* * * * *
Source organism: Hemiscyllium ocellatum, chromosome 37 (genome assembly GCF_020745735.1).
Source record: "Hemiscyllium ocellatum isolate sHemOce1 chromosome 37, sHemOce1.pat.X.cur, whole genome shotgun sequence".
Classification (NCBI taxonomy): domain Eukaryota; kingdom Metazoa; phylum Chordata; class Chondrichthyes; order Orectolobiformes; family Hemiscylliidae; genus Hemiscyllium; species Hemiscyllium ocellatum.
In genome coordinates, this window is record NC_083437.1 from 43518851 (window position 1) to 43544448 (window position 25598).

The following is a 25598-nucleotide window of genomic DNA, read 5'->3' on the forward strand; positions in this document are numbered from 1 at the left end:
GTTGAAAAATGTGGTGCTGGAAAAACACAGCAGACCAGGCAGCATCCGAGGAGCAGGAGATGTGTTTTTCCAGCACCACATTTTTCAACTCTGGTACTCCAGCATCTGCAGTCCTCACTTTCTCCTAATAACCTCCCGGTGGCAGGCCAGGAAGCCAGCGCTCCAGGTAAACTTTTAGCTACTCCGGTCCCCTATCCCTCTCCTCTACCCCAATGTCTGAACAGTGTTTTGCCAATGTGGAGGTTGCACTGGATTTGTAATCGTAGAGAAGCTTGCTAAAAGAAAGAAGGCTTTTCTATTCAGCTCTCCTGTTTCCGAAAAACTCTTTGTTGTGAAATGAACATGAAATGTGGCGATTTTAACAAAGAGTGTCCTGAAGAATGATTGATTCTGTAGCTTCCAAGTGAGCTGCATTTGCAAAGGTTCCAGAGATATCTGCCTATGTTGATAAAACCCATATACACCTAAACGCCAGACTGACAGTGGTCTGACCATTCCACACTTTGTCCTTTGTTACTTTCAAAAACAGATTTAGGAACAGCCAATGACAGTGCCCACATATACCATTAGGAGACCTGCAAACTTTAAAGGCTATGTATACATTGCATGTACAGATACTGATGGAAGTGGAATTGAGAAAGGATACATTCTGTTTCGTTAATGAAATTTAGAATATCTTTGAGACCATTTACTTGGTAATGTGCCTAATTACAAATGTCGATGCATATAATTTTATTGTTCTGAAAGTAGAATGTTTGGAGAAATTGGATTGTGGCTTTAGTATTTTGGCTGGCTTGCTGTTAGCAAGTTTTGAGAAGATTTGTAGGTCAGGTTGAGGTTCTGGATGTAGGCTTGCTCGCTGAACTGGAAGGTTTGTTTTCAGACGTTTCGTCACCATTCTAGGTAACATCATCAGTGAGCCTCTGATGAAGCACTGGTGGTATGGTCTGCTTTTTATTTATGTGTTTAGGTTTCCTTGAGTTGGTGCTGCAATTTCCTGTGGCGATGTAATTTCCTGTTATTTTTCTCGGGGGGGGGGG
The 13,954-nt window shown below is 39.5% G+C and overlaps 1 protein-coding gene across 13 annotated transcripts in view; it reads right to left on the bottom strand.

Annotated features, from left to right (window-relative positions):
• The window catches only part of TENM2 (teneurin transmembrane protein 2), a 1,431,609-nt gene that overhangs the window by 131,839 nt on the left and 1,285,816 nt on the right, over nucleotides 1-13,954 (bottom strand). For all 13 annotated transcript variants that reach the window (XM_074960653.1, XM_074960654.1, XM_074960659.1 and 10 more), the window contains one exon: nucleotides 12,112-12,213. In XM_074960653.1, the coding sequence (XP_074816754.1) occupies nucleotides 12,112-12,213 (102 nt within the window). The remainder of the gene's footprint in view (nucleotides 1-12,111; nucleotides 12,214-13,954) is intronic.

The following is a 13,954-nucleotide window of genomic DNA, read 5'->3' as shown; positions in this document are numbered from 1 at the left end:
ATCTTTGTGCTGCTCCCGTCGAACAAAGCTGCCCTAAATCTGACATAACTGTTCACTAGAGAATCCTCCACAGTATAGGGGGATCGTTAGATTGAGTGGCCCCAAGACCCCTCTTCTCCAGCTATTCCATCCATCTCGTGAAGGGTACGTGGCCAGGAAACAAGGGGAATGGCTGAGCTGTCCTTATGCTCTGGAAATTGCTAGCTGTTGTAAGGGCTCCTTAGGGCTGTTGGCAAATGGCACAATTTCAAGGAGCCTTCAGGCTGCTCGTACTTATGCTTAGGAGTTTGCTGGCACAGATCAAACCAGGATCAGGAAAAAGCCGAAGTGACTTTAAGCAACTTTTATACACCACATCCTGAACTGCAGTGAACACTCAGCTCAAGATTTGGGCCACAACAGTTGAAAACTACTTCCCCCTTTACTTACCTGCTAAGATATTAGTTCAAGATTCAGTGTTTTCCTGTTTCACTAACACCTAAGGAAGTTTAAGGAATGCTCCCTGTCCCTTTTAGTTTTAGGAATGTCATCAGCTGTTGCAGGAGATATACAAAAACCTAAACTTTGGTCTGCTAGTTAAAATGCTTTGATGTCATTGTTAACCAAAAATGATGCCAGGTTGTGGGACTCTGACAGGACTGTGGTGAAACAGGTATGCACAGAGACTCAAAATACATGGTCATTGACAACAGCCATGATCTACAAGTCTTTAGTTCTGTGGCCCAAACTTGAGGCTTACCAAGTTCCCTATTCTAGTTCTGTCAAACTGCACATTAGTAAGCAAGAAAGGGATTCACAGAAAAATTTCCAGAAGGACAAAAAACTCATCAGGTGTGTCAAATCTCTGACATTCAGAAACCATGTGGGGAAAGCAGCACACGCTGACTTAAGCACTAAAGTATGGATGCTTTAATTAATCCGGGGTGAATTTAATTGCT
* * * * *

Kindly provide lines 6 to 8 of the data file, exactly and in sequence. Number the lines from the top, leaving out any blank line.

GTTGAAAAATGTGGTGCTGGAAAAACACAGCAGACCAGGCAGCATCCGAGGAGCAGGAGATGTGTTTTTCCAGCACCACATTTTTCAACTCTGGTACTCCAGCATCTGCAGTCCTCACTTTCTCCTAATAACCTCCCGGTGGCAGGCCAGGAAGCCAGCGCTCCAGGTAAACTTTTAGCTACTCCGGTCCCCTATCCCTCTCCTCTACCCCAATGTCTGAACAGTGTTTTGCCAATGTGGAGGTTGCACTGGATTTGTAATCGTAGAGAAGCTTGCTAAAAGAAAGAAGGCTTTTCTATTCAGCTCTCCTGTTTCCGAAAAACTCTTTGTTGTGAAATGAACATGAAATGTGGCGATTTTAACAAAGAGTGTCCTGAAGAATGATTGATTCTGTAGCTTCCAAGTGAGCTGCATTTGCAAAGGTTCCAGAGATATCTGCCTATGTTGATAAAACCCATATACACCTAAACGCCAGACTGACAGTGGTCTGACCATTCCACACTTTGTCCTTTGTTACTTTCAAAAACAGATTTAGGAACAGCCAATGACAGTGCCCACATATACCATTAGGAGACCTGCAAACTTTAAAGGCTATGTATACATTGCATGTACAGATACTGATGGAAGTGGAATTGAGAAAGGATACATTCTGTTTCGTTAATGAAATTTAGAATATCTTTGAGACCATTTACTTGGTAATGTGCCTAATTACAAATGTCGATGCATATAATTTTATTGTTCTGAAAGTAGAATGTTTGGAGAAATTGGATTGTGGCTTTAGTATTTTGGCTGGCTTGCTGTTAGCAAGTTTTGAGAAGATTTGTAGGTCAGGTTGAGGTTCTGGATGTAGGCTTGCTCGCTGAACTGGAAGGTTTGTTTTCAGACGTTTCGTCACCATTCTAGGTAACATCATCAGTGAGCCTCTGATGAAGCACTGGTGGTATGGTCTGCTTTTTATTTATGTGTTTAGGTTTCCTTGAGTTGGTGCTGCAATTTCCTGTGGCGATGTAATTTCCTGTTATTTTTCTCGGGGGGGGGGG
The 13,954-nt window shown below is 39.5% G+C and overlaps 1 protein-coding gene across 13 annotated transcripts in view; it reads right to left on the bottom strand.

Annotated features, from left to right (window-relative positions):